The Bureau of Labor Statistics’ Consumer Price Index, released Wednesday morning, shows inflation is up 5% year-over-year, and 0.1% versus last month’s numbers. This marks the lowest CPI number since May 2021, which was also at 5%.
The biggest takeaway from the report is that food-away-from-home prices are up 8.8% year-over-year, increasing by 0.6% on the month. Food-away-from-home prices were the third biggest contributor to monthly inflation, behind transportation services (up 13.9%) and electricity (up 10.2%). Broken down by segment, limited-service menu prices are 7.9% year-over-year (0.5% month-over-month), while full-service prices are 8% higher versus March 2022 (0.7% month-over-month).
Conversely, food-at-home prices – mostly grocery – declined by 0.2% and are 8.4% higher versus last year. The food-at-home index fell for the first time since September 2020. This marks the first month in which restaurant pricing is outpacing grocery pricing since late 2021. Restaurants have tracked lower than food at home prices for over a year, which has made them an attractive wallet share option for many inflation-weary consumers.
In a note released Wednesday, Mark Kalinowski of Kalinowski Equity Research wrote, “The pricing advantage that restaurants enjoyed, in which grocery prices were going up at a noticeably higher rate, appears to be fully over.”
That said, much of the food-away-from-home uptick was impacted by the end of free school lunch programs. According to the National Restaurant Association, the price index for food at employee sites and schools increased by 131%.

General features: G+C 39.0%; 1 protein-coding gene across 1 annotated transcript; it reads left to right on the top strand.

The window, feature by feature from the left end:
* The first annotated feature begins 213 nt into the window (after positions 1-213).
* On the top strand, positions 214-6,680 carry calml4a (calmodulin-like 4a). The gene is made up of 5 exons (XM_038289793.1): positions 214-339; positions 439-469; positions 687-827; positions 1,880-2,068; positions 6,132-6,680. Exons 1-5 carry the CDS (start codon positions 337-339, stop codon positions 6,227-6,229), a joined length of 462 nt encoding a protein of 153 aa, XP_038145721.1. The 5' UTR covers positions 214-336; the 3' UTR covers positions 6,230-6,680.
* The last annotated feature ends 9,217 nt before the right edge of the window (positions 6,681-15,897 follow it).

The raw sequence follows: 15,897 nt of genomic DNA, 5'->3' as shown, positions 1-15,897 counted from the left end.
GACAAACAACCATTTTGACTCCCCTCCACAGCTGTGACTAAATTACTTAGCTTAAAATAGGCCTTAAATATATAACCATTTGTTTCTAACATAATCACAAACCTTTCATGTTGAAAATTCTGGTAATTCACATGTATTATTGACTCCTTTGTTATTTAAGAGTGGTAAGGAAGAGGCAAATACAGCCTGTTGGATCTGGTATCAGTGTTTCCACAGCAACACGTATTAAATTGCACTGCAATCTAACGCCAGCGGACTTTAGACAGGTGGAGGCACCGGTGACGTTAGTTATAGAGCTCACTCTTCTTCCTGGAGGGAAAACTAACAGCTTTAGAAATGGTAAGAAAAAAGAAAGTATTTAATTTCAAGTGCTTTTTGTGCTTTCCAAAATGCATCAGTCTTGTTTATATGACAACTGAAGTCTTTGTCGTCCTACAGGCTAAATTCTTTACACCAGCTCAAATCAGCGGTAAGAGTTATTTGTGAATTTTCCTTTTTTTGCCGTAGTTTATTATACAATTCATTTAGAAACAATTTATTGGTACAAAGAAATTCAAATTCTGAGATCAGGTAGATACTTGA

“This component had been significantly dampened for much of 2021 and 2022, which BLS attributed to widespread free school lunch programs. As these programs expired, many students went from paying nothing to paying regular prices for school lunches,” the association notes. “As a result, this price index rose sharply in recent months, which is putting upward pressure on the overall food-away-from-home index. This component will continue to distort the overall Consumer Price Index for Food Away from Home until the fourth quarter of 2023.”
Still, elevated menu prices have, in part, contributed to some trade down activity. Quick-service restaurants enjoyed a 3% traffic uptick in Q1, for instance, while visits to full-service concepts dropped by 2% year-over-year. Further, lower check breakfast and morning snack dayparts have fully recovered from pandemic losses, according to Circana. Morning restaurant visits grew by 10% versus last year and are up by 2% versus February 2020. Conversely, lunch visits were slightly down, at negative 1%, while dinner traffic was down by 3% in February. And, higher-check full-service dinner visits – the segment’s busiest daypart – declined by 13%.
Kalinowksi notes that there is good news, however, in that most commodity cost pressures seem to be easing versus the environment just six months ago.
“Does this imply that March 2023’s +8.8% number will end up being the high-water mark for restaurant pricing? We shall see,” he wrote. “That said, restaurants may need to do some ‘catch-up’ pricing, so we expect this number to remain quite high by historical standards for the next three-to-six months at least.”
Contact Alicia Kelso at [email protected]